Indonesia is not wavering from its plans to execute two Australian drug smugglers, despite passionate pleas from their families who may have seen the condemned pair for the last time.
Andrew Chan and Myuran Sukumaran are spending their final days in Kerobokan jail after permission was granted to move them to their execution place, the Central Java prison island of Nusakambangan.
Family and friends made the most of visiting hours on Friday, with Sukumaran’s mother Raji pausing on her way in, to make another desperate plea for help.
“I don’t want my son murdered. Please, help,” she told reporters.
“I don’t know why they don’t want to help my son when they are helping their people overseas.”
Indonesia this week announced it was stepping up efforts to save its own citizens on death row in countries including Saudi Arabia, China and Malaysia, mostly for drug trafficking and murder.
Indonesian Foreign Ministry spokesman Arrmanatha Nasir would only repeat his government’s line that the death sentence was applied for serious crimes.
“It’s not intended for certain nationals, not for citizens of certain countries, what we’re doing, the death penalty, is applied to very gross crimes,” he said.
Jakarta repeatedly denies its position on the death penalty at home and abroad conflicts, but it hasn’t yet dealt with the six Malaysians and four Chinese it has sentenced to death.
Kerobokan jail boss Sudjonggo says he has not received instructions for the pair’s transfer, but he’s ready at any time, with speculation they may be moved to Nusakambangan over the weekend.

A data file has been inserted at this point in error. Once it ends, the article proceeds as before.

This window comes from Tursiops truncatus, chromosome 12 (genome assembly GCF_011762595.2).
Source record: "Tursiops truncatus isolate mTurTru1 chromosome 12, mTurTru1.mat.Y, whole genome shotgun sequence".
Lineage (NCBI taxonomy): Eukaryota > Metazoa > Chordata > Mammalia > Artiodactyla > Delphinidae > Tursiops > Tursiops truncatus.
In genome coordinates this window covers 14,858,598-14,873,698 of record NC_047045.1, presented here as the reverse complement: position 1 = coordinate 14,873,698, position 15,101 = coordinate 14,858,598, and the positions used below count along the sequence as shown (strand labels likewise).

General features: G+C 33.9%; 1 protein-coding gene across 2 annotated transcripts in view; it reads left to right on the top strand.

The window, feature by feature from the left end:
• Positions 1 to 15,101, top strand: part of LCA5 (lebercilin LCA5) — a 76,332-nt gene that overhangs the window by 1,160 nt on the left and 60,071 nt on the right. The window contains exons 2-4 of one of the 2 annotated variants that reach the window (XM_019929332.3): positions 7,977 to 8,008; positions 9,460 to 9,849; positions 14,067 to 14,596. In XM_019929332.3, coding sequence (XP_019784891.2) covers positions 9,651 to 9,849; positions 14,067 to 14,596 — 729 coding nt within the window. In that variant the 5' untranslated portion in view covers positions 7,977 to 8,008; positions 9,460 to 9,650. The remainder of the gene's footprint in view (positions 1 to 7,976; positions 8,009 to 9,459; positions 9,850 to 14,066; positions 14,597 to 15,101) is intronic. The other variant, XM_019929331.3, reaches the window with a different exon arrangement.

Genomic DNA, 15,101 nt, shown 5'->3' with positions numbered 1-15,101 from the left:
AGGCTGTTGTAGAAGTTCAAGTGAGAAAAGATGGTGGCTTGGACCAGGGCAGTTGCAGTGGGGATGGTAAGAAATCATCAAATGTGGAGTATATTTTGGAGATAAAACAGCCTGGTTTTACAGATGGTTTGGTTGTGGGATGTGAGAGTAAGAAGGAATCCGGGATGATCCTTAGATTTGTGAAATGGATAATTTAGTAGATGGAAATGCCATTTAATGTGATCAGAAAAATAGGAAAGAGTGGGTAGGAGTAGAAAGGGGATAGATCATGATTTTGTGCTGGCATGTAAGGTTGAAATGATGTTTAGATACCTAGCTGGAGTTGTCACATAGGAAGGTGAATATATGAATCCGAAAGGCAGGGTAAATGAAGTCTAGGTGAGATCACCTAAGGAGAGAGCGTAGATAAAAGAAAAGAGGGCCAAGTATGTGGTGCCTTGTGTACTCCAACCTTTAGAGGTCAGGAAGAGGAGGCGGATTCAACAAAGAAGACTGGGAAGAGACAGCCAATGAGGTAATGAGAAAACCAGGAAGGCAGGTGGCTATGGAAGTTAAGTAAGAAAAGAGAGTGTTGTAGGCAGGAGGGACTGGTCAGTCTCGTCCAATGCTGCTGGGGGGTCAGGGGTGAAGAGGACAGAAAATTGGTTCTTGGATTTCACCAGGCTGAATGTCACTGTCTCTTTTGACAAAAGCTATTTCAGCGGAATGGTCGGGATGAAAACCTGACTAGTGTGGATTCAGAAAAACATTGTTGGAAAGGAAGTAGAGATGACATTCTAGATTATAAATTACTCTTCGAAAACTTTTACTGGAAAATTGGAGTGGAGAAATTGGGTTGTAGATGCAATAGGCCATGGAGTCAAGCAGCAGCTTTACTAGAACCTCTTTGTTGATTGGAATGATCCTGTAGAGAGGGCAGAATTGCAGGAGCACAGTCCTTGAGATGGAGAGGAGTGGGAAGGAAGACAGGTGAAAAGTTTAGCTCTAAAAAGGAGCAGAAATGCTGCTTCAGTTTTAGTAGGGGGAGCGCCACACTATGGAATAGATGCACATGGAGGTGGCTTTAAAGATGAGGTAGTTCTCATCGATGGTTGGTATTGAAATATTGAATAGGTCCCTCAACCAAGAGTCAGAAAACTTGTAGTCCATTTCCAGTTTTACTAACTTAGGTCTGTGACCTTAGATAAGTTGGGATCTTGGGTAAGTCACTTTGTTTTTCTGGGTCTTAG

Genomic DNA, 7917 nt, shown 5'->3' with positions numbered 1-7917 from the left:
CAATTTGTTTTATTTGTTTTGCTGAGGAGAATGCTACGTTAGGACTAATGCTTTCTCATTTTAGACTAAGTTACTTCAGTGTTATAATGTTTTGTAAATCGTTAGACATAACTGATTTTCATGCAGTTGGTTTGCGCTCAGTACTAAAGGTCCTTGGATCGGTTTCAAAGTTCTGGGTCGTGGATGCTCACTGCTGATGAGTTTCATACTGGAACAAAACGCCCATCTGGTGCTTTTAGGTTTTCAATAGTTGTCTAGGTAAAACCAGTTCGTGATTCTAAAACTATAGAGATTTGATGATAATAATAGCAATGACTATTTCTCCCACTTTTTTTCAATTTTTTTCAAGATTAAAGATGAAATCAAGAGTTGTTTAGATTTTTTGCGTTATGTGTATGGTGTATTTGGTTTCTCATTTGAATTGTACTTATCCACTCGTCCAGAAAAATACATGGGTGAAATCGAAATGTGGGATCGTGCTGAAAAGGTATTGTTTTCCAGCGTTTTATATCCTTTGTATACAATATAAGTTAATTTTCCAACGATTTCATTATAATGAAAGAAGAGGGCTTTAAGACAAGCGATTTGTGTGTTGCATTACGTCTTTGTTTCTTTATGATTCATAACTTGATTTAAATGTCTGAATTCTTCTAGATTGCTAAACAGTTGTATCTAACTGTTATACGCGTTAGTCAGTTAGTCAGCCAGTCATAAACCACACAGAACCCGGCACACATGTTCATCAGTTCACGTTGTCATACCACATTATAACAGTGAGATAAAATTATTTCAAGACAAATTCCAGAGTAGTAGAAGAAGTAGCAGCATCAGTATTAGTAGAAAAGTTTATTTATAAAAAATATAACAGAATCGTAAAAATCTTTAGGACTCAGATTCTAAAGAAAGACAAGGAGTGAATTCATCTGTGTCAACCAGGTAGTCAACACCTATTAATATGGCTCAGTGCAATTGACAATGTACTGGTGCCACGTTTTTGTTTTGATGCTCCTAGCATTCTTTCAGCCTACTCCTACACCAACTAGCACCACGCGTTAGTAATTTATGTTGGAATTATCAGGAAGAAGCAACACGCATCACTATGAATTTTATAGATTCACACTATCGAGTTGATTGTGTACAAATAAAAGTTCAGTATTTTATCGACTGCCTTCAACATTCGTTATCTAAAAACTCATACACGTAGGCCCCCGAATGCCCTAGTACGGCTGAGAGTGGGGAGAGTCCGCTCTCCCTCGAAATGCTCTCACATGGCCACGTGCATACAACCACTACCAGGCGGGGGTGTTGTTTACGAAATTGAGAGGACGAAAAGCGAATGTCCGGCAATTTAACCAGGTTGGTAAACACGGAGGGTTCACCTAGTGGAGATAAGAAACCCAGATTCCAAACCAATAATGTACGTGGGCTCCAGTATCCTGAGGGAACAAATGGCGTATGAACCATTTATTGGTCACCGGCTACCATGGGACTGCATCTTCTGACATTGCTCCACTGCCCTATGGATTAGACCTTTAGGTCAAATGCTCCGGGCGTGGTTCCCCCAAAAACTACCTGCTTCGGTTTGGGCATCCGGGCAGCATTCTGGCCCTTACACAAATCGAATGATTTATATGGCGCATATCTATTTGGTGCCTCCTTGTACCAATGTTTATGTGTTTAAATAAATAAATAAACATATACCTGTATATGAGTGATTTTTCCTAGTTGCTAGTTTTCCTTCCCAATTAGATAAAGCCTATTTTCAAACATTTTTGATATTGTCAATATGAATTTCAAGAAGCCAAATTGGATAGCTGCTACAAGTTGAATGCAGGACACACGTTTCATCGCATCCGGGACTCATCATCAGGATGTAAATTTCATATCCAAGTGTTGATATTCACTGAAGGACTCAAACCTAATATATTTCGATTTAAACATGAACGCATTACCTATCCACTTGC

Meanwhile, Foreign Minister Julie Bishop said the Australian public feels so strongly about the issue, they may consider boycotting Bali.
“I think the Australian people will demonstrate their deep disapproval of this action, including by making decisions about where they wish to holiday,” she told Fairfax radio.
In parliament on Thursday she gave a passionate appeal for mercy, and detailed the scores of Australian diplomatic approaches to Indonesia.
“Executing these two young men will not solve the drug scourge in Indonesia,” she said.
“It’s a very tense situation.”
Mr Nasir said he hadn’t heard her statement and didn’t believe she would call for a boycott.
“I doubt a foreign minister from a friendly country would call for their tourists not to come here,” he said.
“If she urged for tourists who intend to sell drugs here, not to come here, I support that.
“Maybe that’s what Foreign Minister Bishop said.”
Likewise, he didn’t think Australia would withdraw its ambassador.
“On many occasions, the prime minister has said openly that they understand the sovereignty of Indonesian law and understand this is a legal problem and that the relationship between Australia is important.
“We hold them to that.”
Friends who visited Chan on Friday said he retained his cheerful spirit, with one saying his deeply religious friend believed in miracles, and was still praying for one.
But artist Ben Quilty says his friend Sukumaran seemed “broken” when they said goodbye on Thursday.
“I think hope has gone from them now and they’re just trying to work out how to cope with what’s coming,” he said on Fairfax Radio.
Sukumaran told Quilty a lock had been removed from the inside of his door.
“I assume so they can come and take him when they’re ready to take him,” Quilty said.
After visiting the men for several hours on Friday, barrister Julian McMahon said he had no knowledge of plans to transfer them.
But he praised Indonesia for doing more to rescue its own citizens from death row in other countries.
Nearly 200 lives had already been saved in three years, he said.
“It does not ask what kind of crime they’ve committed, whether it’s a drug crime or a murder … the government goes and rescues them,” Mr McMahon said.
“We are trying to help our clients just as the government of Indonesia so successfully rescues it own.”